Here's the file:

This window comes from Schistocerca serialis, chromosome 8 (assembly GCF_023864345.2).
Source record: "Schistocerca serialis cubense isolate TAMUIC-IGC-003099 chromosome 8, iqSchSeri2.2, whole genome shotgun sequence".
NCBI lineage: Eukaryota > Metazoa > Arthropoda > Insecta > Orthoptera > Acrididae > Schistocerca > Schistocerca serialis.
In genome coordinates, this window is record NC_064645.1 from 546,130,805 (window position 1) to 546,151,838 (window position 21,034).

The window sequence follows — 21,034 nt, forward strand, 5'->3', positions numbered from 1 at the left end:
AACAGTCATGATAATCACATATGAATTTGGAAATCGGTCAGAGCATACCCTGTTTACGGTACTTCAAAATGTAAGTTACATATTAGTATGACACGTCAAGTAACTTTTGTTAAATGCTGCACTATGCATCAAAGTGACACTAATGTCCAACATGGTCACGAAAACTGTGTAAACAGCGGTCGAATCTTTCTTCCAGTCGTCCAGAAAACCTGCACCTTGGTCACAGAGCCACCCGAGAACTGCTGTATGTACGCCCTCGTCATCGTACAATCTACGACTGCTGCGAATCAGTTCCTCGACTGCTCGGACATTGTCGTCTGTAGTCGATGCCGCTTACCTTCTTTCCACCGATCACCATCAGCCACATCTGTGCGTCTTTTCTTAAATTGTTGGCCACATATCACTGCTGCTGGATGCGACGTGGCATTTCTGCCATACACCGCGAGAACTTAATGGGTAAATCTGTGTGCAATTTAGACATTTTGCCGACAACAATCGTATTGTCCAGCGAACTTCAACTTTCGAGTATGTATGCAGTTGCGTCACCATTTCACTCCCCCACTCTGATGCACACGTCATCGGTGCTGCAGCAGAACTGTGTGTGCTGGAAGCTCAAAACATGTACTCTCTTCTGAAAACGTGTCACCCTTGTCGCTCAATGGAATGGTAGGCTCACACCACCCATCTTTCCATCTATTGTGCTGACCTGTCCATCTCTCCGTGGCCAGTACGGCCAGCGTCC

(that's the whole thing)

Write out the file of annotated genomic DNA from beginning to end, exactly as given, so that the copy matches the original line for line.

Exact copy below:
This window comes from Schistocerca serialis, chromosome 8 (assembly GCF_023864345.2).
Source record: "Schistocerca serialis cubense isolate TAMUIC-IGC-003099 chromosome 8, iqSchSeri2.2, whole genome shotgun sequence".
NCBI lineage: Eukaryota > Metazoa > Arthropoda > Insecta > Orthoptera > Acrididae > Schistocerca > Schistocerca serialis.
In genome coordinates, this window is record NC_064645.1 from 546,130,805 (window position 1) to 546,151,838 (window position 21,034).

The window sequence follows — 21,034 nt, forward strand, 5'->3', positions numbered from 1 at the left end:
AACAGTCATGATAATCACATATGAATTTGGAAATCGGTCAGAGCATACCCTGTTTACGGTACTTCAAAATGTAAGTTACATATTAGTATGACACGTCAAGTAACTTTTGTTAAATGCTGCACTATGCATCAAAGTGACACTAATGTCCAACATGGTCACGAAAACTGTGTAAACAGCGGTCGAATCTTTCTTCCAGTCGTCCAGAAAACCTGCACCTTGGTCACAGAGCCACCCGAGAACTGCTGTATGTACGCCCTCGTCATCGTACAATCTACGACTGCTGCGAATCAGTTCCTCGACTGCTCGGACATTGTCGTCTGTAGTCGATGCCGCTTACCTTCTTTCCACCGATCACCATCAGCCACATCTGTGCGTCTTTTCTTAAATTGTTGGCCACATATCACTGCTGCTGGATGCGACGTGGCATTTCTGCCATACACCGCGAGAACTTAATGGGTAAATCTGTGTGCAATTTAGACATTTTGCCGACAACAATCGTATTGTCCAGCGAACTTCAACTTTCGAGTATGTATGCAGTTGCGTCACCATTTCACTCCCCCACTCTGATGCACACGTCATCGGTGCTGCAGCAGAACTGTGTGTGCTGGAAGCTCAAAACATGTACTCTCTTCTGAAAACGTGTCACCCTTGTCGCTCAATGGAATGGTAGGCTCACACCACCCATCTTTCCATCTATTGTGCTGACCTGTCCATCTCTCCGTGGCCAGTACGGCCAGCGTCC